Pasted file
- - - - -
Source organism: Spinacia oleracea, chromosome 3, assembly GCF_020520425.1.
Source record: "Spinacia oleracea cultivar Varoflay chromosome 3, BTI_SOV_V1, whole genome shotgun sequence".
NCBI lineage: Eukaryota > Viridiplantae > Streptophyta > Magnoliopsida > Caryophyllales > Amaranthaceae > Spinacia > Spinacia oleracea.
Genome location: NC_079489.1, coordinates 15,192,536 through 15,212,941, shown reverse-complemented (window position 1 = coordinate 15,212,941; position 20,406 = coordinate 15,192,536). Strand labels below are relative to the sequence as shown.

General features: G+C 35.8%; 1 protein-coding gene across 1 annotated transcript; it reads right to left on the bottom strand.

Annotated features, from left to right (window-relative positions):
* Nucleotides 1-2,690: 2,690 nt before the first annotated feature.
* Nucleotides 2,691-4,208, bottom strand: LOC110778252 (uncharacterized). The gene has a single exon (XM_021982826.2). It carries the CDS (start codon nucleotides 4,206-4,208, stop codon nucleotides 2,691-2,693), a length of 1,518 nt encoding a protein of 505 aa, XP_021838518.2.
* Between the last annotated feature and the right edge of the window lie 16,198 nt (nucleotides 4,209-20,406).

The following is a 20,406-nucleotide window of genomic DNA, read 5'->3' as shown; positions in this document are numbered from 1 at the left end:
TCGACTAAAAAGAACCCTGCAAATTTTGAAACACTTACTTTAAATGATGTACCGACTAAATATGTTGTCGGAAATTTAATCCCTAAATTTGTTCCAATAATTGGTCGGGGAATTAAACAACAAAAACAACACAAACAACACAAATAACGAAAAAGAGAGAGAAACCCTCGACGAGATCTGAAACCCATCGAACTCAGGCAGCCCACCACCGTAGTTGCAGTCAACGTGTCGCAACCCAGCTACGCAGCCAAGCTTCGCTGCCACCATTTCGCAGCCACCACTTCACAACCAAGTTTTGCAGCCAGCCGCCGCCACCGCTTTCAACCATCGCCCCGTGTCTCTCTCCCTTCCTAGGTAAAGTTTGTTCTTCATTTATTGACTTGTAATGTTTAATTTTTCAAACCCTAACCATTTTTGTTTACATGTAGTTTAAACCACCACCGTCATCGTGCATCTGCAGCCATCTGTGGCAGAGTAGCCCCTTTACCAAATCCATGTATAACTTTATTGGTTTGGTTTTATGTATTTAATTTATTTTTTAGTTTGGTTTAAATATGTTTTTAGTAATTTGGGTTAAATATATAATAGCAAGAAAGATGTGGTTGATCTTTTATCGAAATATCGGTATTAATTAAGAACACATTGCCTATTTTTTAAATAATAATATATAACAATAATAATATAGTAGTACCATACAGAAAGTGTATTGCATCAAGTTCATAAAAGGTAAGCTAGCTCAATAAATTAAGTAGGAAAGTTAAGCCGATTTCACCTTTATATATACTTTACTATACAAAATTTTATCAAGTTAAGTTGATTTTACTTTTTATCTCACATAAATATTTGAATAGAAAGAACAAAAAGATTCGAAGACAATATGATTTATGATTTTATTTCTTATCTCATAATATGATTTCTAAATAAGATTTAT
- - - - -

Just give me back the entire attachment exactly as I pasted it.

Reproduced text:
Source organism: Spinacia oleracea, chromosome 3, assembly GCF_020520425.1.
Source record: "Spinacia oleracea cultivar Varoflay chromosome 3, BTI_SOV_V1, whole genome shotgun sequence".
NCBI lineage: Eukaryota > Viridiplantae > Streptophyta > Magnoliopsida > Caryophyllales > Amaranthaceae > Spinacia > Spinacia oleracea.
Genome location: NC_079489.1, coordinates 15,192,536 through 15,212,941, shown reverse-complemented (window position 1 = coordinate 15,212,941; position 20,406 = coordinate 15,192,536). Strand labels below are relative to the sequence as shown.

General features: G+C 35.8%; 1 protein-coding gene across 1 annotated transcript; it reads right to left on the bottom strand.

Annotated features, from left to right (window-relative positions):
* Nucleotides 1-2,690: 2,690 nt before the first annotated feature.
* Nucleotides 2,691-4,208, bottom strand: LOC110778252 (uncharacterized). The gene has a single exon (XM_021982826.2). It carries the CDS (start codon nucleotides 4,206-4,208, stop codon nucleotides 2,691-2,693), a length of 1,518 nt encoding a protein of 505 aa, XP_021838518.2.
* Between the last annotated feature and the right edge of the window lie 16,198 nt (nucleotides 4,209-20,406).

The following is a 20,406-nucleotide window of genomic DNA, read 5'->3' as shown; positions in this document are numbered from 1 at the left end:
TCGACTAAAAAGAACCCTGCAAATTTTGAAACACTTACTTTAAATGATGTACCGACTAAATATGTTGTCGGAAATTTAATCCCTAAATTTGTTCCAATAATTGGTCGGGGAATTAAACAACAAAAACAACACAAACAACACAAATAACGAAAAAGAGAGAGAAACCCTCGACGAGATCTGAAACCCATCGAACTCAGGCAGCCCACCACCGTAGTTGCAGTCAACGTGTCGCAACCCAGCTACGCAGCCAAGCTTCGCTGCCACCATTTCGCAGCCACCACTTCACAACCAAGTTTTGCAGCCAGCCGCCGCCACCGCTTTCAACCATCGCCCCGTGTCTCTCTCCCTTCCTAGGTAAAGTTTGTTCTTCATTTATTGACTTGTAATGTTTAATTTTTCAAACCCTAACCATTTTTGTTTACATGTAGTTTAAACCACCACCGTCATCGTGCATCTGCAGCCATCTGTGGCAGAGTAGCCCCTTTACCAAATCCATGTATAACTTTATTGGTTTGGTTTTATGTATTTAATTTATTTTTTAGTTTGGTTTAAATATGTTTTTAGTAATTTGGGTTAAATATATAATAGCAAGAAAGATGTGGTTGATCTTTTATCGAAATATCGGTATTAATTAAGAACACATTGCCTATTTTTTAAATAATAATATATAACAATAATAATATAGTAGTACCATACAGAAAGTGTATTGCATCAAGTTCATAAAAGGTAAGCTAGCTCAATAAATTAAGTAGGAAAGTTAAGCCGATTTCACCTTTATATATACTTTACTATACAAAATTTTATCAAGTTAAGTTGATTTTACTTTTTATCTCACATAAATATTTGAATAGAAAGAACAAAAAGATTCGAAGACAATATGATTTATGATTTTATTTCTTATCTCATAATATGATTTCTAAATAAGATTTAT